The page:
SACRAMENTO — Gov. Edmund G. Brown Jr. and State Treasurer Bill Lockyer announced key actions approved recently to help revive and expand the popular Property Assessed Clean Energy (PACE) program, which makes residential energy and water efficiency projects more affordable and accessible for California homeowners by enabling them to pay off these investments over time on their property tax bills.
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“PACE enables homeowners to buy solar panels, install low-flow toilets and make other smart investments that save energy and water without breaking the bank,” said Gov. Brown. “As California confronts a severe drought and a rapidly changing climate, this program gives homeowners another opportunity to do their part.”
Yesterday’s action creates a $10 million mortgage loss reserve program, administered by the California Alternative Energy and Advanced Transportation Financing Authority (CAEATFA), which Treasurer Lockyer chairs.
“PACE financing gives homeowners a practical and affordable way to save energy, reduce global warming and improve our air quality while adding to the value of their property,” said Lockyer. “The loss reserve program should allow PACE financing to flourish.”
The loss reserve program, approved late yesterday by the Office of Administrative Law (OAL), is intended to ease concerns expressed by the Federal Housing Finance Agency (FHFA) by providing funds to reimburse the first mortgage lender for the PACE payments it paid while in possession of the property during a foreclosure. In addition, the reserve can cover overdue PACE payments in the event the county sells the property for unpaid taxes.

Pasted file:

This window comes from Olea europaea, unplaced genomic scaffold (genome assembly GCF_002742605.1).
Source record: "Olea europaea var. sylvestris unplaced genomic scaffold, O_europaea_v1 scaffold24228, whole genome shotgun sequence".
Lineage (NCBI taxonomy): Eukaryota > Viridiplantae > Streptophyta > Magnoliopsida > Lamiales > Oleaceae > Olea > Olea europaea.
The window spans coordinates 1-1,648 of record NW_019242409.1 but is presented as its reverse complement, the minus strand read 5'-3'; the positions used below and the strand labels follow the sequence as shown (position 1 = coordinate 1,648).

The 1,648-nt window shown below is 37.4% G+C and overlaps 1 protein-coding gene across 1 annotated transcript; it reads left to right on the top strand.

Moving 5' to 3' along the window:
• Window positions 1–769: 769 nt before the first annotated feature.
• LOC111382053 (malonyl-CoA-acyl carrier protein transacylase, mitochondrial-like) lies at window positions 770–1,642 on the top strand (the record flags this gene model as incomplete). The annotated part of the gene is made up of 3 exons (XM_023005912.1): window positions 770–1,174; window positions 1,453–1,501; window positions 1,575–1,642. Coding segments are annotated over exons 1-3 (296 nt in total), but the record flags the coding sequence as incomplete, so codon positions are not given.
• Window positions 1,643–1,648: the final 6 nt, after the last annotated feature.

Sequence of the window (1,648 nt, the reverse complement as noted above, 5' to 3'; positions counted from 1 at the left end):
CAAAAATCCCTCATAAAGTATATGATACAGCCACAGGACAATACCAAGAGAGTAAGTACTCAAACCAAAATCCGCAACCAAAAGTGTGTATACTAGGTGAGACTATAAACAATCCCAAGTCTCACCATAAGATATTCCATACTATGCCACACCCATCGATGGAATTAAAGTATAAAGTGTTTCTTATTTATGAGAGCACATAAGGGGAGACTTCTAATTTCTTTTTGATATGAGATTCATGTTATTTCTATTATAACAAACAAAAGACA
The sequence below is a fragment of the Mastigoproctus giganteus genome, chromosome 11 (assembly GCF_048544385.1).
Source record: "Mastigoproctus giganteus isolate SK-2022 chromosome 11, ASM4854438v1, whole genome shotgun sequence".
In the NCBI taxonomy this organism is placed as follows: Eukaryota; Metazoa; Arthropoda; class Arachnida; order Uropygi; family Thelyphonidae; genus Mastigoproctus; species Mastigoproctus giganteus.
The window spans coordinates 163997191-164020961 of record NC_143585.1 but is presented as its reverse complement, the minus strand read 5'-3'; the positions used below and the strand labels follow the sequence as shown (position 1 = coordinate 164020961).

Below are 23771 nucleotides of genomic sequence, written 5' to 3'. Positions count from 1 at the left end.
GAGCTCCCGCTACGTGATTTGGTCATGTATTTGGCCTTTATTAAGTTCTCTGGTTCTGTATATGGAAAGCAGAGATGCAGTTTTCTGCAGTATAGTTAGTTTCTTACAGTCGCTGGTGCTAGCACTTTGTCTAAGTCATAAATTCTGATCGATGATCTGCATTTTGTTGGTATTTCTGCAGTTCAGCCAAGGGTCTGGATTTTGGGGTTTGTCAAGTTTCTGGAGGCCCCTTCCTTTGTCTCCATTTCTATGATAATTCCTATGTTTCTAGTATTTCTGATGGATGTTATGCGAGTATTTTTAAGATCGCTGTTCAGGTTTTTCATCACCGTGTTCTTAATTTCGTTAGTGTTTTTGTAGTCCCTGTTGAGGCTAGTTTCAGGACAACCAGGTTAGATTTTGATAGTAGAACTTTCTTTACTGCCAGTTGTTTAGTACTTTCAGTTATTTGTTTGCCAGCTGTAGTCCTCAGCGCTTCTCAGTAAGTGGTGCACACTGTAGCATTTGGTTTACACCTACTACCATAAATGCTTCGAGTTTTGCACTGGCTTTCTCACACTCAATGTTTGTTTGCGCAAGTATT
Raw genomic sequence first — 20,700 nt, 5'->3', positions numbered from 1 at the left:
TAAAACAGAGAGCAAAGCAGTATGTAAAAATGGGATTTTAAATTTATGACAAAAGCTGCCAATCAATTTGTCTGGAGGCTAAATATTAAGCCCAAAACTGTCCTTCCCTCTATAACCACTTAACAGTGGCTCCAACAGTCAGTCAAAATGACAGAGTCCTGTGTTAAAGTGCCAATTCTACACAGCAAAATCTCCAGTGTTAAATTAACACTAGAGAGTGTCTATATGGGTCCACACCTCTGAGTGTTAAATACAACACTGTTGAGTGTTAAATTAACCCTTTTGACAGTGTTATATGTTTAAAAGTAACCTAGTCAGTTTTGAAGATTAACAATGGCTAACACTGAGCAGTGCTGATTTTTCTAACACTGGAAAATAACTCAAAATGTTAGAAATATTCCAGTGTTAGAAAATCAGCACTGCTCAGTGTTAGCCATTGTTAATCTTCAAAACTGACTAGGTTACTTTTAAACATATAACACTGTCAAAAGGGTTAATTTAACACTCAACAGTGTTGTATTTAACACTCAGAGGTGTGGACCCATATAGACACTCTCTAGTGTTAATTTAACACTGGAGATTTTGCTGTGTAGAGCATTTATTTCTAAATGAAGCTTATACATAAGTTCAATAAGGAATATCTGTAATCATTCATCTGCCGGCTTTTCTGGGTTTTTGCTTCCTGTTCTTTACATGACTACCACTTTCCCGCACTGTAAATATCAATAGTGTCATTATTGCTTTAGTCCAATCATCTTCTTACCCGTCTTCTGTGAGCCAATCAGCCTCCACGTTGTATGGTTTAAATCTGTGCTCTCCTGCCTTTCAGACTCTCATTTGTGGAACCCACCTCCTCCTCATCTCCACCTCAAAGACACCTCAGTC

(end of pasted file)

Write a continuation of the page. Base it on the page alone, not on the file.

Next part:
PACE allows local government agencies to sell bonds to finance energy and water efficiency, and renewable energy generation projects on residential property. Participating homeowners have liens placed on their homes, and pay off the liens with monthly payments on their property tax bills. Projects such as the purchase and installation of low-flow toilets, home insulation, solar panels or Energy Star Qualified light fixtures may be eligible for financing.
In 2010, residential PACE financing programs had been largely halted because the FHFA determined that PACE financing put first mortgage lenders at risk, including those backed by the federal government, in cases of foreclosure or forced sale for unpaid property taxes.
Over the last four years, Gov. Brown has been working to establish PACE as a viable option for homeowners. As Attorney General, he sued FHFA to prevent them from promulgating rules that would have stymied the program and asked President Obama to intervene. Along with the Obama Administration and bipartisan support in Congress, Gov. Brown has continued to support PACE financing for clean energy and energy and water efficient upgrades for California homeowners.
Lockyer has long been supportive of PACE financing. In 2012, he urged the FHFA to adopt loan risk mitigation rules that would protect lenders, while allowing communities and homeowners to benefit from the availability of PACE financing.
Local PACE programs can apply directly to CAEATFA to participate in the program.